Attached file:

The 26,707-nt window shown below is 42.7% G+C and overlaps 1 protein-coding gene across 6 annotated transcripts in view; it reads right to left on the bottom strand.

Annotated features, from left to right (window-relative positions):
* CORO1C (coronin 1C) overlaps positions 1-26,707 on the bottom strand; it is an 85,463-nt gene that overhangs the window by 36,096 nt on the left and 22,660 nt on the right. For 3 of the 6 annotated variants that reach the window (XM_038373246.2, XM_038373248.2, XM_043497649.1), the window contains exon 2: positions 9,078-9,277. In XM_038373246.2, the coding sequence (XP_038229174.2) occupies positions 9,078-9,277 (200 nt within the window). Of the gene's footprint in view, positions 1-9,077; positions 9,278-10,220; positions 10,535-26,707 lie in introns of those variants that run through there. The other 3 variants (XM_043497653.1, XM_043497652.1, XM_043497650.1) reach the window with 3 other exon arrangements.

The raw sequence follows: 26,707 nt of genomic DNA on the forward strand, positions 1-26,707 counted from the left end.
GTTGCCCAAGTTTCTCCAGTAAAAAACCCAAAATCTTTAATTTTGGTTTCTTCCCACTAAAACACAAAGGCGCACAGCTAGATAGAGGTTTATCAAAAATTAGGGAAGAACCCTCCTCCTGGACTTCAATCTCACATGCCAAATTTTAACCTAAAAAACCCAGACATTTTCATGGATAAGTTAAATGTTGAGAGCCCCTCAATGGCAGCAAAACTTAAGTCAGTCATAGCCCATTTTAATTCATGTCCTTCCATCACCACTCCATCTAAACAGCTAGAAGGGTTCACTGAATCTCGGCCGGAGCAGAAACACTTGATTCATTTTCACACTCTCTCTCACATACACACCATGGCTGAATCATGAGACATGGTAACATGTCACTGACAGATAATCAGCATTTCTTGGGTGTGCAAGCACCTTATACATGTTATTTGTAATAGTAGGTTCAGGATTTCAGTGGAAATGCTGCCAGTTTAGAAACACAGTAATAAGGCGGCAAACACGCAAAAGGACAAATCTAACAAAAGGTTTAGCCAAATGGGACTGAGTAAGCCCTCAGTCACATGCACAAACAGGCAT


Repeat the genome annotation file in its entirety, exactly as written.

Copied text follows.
The 26,707-nt window shown below is 42.7% G+C and overlaps 1 protein-coding gene across 6 annotated transcripts in view; it reads right to left on the bottom strand.

Annotated features, from left to right (window-relative positions):
* CORO1C (coronin 1C) overlaps positions 1-26,707 on the bottom strand; it is an 85,463-nt gene that overhangs the window by 36,096 nt on the left and 22,660 nt on the right. For 3 of the 6 annotated variants that reach the window (XM_038373246.2, XM_038373248.2, XM_043497649.1), the window contains exon 2: positions 9,078-9,277. In XM_038373246.2, the coding sequence (XP_038229174.2) occupies positions 9,078-9,277 (200 nt within the window). Of the gene's footprint in view, positions 1-9,077; positions 9,278-10,220; positions 10,535-26,707 lie in introns of those variants that run through there. The other 3 variants (XM_043497653.1, XM_043497652.1, XM_043497650.1) reach the window with 3 other exon arrangements.

The raw sequence follows: 26,707 nt of genomic DNA on the forward strand, positions 1-26,707 counted from the left end.
GTTGCCCAAGTTTCTCCAGTAAAAAACCCAAAATCTTTAATTTTGGTTTCTTCCCACTAAAACACAAAGGCGCACAGCTAGATAGAGGTTTATCAAAAATTAGGGAAGAACCCTCCTCCTGGACTTCAATCTCACATGCCAAATTTTAACCTAAAAAACCCAGACATTTTCATGGATAAGTTAAATGTTGAGAGCCCCTCAATGGCAGCAAAACTTAAGTCAGTCATAGCCCATTTTAATTCATGTCCTTCCATCACCACTCCATCTAAACAGCTAGAAGGGTTCACTGAATCTCGGCCGGAGCAGAAACACTTGATTCATTTTCACACTCTCTCTCACATACACACCATGGCTGAATCATGAGACATGGTAACATGTCACTGACAGATAATCAGCATTTCTTGGGTGTGCAAGCACCTTATACATGTTATTTGTAATAGTAGGTTCAGGATTTCAGTGGAAATGCTGCCAGTTTAGAAACACAGTAATAAGGCGGCAAACACGCAAAAGGACAAATCTAACAAAAGGTTTAGCCAAATGGGACTGAGTAAGCCCTCAGTCACATGCACAAACAGGCAT